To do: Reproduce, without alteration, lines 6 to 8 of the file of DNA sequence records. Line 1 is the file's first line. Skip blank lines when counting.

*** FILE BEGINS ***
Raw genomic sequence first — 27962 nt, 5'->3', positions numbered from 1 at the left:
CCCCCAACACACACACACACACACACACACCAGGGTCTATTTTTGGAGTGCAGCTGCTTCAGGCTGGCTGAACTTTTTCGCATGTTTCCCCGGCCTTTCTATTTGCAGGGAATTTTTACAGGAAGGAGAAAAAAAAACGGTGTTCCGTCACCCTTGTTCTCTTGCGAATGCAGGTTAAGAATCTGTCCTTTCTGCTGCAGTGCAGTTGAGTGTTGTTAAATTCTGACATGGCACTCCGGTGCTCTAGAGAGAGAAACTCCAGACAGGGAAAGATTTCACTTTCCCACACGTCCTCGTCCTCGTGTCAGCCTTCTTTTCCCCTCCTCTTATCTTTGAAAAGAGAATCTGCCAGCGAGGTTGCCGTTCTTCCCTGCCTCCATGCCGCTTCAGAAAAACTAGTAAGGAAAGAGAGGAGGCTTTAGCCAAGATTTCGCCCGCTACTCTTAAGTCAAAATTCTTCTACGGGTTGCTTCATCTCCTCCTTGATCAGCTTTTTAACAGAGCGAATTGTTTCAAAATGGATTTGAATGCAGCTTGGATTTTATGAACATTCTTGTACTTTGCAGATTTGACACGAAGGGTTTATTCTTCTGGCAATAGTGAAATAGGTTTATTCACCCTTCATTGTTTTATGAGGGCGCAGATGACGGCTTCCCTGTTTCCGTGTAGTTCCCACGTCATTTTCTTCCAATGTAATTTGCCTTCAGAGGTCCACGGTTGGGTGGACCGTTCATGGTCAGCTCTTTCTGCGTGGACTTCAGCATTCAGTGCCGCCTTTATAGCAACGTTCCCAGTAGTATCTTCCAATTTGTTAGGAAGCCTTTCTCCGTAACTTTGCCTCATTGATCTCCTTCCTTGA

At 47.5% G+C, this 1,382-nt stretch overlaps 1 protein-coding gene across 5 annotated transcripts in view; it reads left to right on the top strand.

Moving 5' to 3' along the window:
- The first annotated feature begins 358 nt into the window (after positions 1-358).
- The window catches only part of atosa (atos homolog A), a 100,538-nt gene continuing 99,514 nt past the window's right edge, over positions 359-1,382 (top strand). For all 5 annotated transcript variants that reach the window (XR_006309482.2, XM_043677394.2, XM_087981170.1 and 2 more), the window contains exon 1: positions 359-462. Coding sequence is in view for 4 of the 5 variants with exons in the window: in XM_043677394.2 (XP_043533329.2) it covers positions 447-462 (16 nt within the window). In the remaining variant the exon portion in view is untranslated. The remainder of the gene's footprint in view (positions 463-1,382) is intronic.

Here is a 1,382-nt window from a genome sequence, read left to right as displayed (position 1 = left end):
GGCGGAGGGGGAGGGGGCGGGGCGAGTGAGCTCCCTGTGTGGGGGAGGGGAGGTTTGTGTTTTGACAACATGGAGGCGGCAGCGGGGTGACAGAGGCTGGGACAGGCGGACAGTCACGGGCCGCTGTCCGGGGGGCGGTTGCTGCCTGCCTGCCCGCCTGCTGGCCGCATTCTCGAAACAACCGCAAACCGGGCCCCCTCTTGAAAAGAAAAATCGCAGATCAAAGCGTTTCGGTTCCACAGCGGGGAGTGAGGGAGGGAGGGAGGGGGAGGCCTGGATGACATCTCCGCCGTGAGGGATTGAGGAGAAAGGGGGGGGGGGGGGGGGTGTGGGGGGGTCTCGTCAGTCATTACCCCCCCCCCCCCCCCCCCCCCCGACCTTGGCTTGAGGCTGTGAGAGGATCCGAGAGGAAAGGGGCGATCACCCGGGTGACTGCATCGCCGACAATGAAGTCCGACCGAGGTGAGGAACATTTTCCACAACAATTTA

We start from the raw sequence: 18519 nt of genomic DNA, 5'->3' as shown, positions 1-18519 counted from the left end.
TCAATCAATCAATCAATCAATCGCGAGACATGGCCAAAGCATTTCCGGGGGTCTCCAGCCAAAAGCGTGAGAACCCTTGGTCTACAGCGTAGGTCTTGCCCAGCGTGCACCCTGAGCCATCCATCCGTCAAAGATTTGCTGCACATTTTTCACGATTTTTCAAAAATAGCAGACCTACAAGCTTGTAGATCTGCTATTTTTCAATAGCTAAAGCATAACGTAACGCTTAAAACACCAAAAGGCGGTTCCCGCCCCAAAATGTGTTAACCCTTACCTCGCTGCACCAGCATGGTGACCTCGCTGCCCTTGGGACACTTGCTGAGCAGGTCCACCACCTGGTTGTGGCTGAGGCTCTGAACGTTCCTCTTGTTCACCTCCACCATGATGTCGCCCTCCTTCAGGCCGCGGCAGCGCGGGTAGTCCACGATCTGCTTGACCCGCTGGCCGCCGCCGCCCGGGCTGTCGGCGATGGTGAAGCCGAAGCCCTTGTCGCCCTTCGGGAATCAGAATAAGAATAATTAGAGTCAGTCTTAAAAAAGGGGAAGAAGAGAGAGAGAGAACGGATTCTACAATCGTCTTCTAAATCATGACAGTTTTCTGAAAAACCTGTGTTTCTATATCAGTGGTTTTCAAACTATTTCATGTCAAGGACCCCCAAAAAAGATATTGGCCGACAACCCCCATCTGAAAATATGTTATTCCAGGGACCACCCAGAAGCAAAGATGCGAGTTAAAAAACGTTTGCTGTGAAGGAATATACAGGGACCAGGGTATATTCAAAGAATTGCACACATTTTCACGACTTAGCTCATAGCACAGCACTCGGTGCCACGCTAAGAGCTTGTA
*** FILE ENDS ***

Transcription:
- The window catches only part of atosa (atos homolog A), a 100,538-nt gene continuing 99,514 nt past the window's right edge, over positions 359-1,382 (top strand). For all 5 annotated transcript variants that reach the window (XR_006309482.2, XM_043677394.2, XM_087981170.1 and 2 more), the window contains exon 1: positions 359-462. Coding sequence is in view for 4 of the 5 variants with exons in the window: in XM_043677394.2 (XP_043533329.2) it covers positions 447-462 (16 nt within the window). In the remaining variant the exon portion in view is untranslated. The remainder of the gene's footprint in view (positions 463-1,382) is intronic.

Here is a 1,382-nt window from a genome sequence, read left to right as displayed (position 1 = left end):
GGCGGAGGGGGAGGGGGCGGGGCGAGTGAGCTCCCTGTGTGGGGGAGGGGAGGTTTGTGTTTTGACAACATGGAGGCGGCAGCGGGGTGACAGAGGCTGGGACAGGCGGACAGTCACGGGCCGCTGTCCGGGGGGCGGTTGCTGCCTGCCTGCCCGCCTGCTGGCCGCATTCTCGAAACAACCGCAAACCGGGCCCCCTCTTGAAAAGAAAAATCGCAGATCAAAGCGTTTCGGTTCCACAGCGGGGAGTGAGGGAGGGAGGGAGGGGGAGGCCTGGATGACATCTCCGCCGTGAGGGATTGAGGAGAAAGGGGGGGGGGGGGGGGGTGTGGGGGGGTCTCGTCAGTCATTACCCCCCCCCCCCCCCCCCCCCCCGACCTTGGCTTGAGGCTGTGAGAGGATCCGAGAGGAAAGGGGCGATCACCCGGGTGACTGCATCGCCGACAATGAAGTCCGACCGAGGTGAGGAACATTTTCCACAACAATTTA